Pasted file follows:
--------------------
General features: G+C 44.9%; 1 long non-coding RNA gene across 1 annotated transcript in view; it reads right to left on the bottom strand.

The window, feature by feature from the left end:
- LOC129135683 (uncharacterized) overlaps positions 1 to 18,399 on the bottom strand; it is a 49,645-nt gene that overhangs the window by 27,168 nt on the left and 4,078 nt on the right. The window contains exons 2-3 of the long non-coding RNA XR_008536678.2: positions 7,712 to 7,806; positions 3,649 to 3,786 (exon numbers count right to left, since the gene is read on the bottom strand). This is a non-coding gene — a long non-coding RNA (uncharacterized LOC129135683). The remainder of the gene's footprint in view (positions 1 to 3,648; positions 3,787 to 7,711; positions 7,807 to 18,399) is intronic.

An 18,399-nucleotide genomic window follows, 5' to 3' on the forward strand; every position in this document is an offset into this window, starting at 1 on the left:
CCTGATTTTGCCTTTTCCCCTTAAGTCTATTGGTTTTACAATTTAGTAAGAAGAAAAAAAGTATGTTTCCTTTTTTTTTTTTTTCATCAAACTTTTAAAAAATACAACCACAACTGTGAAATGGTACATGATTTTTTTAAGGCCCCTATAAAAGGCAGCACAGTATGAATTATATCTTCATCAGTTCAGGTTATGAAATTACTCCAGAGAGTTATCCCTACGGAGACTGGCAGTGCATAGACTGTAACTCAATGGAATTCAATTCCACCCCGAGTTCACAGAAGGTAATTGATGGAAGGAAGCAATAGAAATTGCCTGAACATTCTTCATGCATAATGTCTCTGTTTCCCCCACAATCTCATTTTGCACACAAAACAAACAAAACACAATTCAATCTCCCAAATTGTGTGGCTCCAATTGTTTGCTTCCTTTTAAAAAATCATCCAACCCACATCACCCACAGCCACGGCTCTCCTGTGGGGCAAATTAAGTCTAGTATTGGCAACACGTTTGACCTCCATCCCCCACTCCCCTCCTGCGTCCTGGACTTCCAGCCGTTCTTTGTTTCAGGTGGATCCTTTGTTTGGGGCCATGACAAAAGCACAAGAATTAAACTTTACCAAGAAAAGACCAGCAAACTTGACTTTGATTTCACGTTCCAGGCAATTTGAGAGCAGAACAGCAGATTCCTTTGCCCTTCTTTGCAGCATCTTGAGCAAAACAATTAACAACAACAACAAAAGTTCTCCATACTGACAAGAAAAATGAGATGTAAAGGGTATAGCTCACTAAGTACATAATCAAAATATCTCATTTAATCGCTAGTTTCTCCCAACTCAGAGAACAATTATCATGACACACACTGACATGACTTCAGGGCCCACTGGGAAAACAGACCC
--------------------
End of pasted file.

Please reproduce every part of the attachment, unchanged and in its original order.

General features: G+C 44.9%; 1 long non-coding RNA gene across 1 annotated transcript in view; it reads right to left on the bottom strand.

The window, feature by feature from the left end:
- LOC129135683 (uncharacterized) overlaps positions 1 to 18,399 on the bottom strand; it is a 49,645-nt gene that overhangs the window by 27,168 nt on the left and 4,078 nt on the right. The window contains exons 2-3 of the long non-coding RNA XR_008536678.2: positions 7,712 to 7,806; positions 3,649 to 3,786 (exon numbers count right to left, since the gene is read on the bottom strand). This is a non-coding gene — a long non-coding RNA (uncharacterized LOC129135683). The remainder of the gene's footprint in view (positions 1 to 3,648; positions 3,787 to 7,711; positions 7,807 to 18,399) is intronic.

An 18,399-nucleotide genomic window follows, 5' to 3' on the forward strand; every position in this document is an offset into this window, starting at 1 on the left:
CCTGATTTTGCCTTTTCCCCTTAAGTCTATTGGTTTTACAATTTAGTAAGAAGAAAAAAAGTATGTTTCCTTTTTTTTTTTTTTCATCAAACTTTTAAAAAATACAACCACAACTGTGAAATGGTACATGATTTTTTTAAGGCCCCTATAAAAGGCAGCACAGTATGAATTATATCTTCATCAGTTCAGGTTATGAAATTACTCCAGAGAGTTATCCCTACGGAGACTGGCAGTGCATAGACTGTAACTCAATGGAATTCAATTCCACCCCGAGTTCACAGAAGGTAATTGATGGAAGGAAGCAATAGAAATTGCCTGAACATTCTTCATGCATAATGTCTCTGTTTCCCCCACAATCTCATTTTGCACACAAAACAAACAAAACACAATTCAATCTCCCAAATTGTGTGGCTCCAATTGTTTGCTTCCTTTTAAAAAATCATCCAACCCACATCACCCACAGCCACGGCTCTCCTGTGGGGCAAATTAAGTCTAGTATTGGCAACACGTTTGACCTCCATCCCCCACTCCCCTCCTGCGTCCTGGACTTCCAGCCGTTCTTTGTTTCAGGTGGATCCTTTGTTTGGGGCCATGACAAAAGCACAAGAATTAAACTTTACCAAGAAAAGACCAGCAAACTTGACTTTGATTTCACGTTCCAGGCAATTTGAGAGCAGAACAGCAGATTCCTTTGCCCTTCTTTGCAGCATCTTGAGCAAAACAATTAACAACAACAACAAAAGTTCTCCATACTGACAAGAAAAATGAGATGTAAAGGGTATAGCTCACTAAGTACATAATCAAAATATCTCATTTAATCGCTAGTTTCTCCCAACTCAGAGAACAATTATCATGACACACACTGACATGACTTCAGGGCCCACTGGGAAAACAGACCC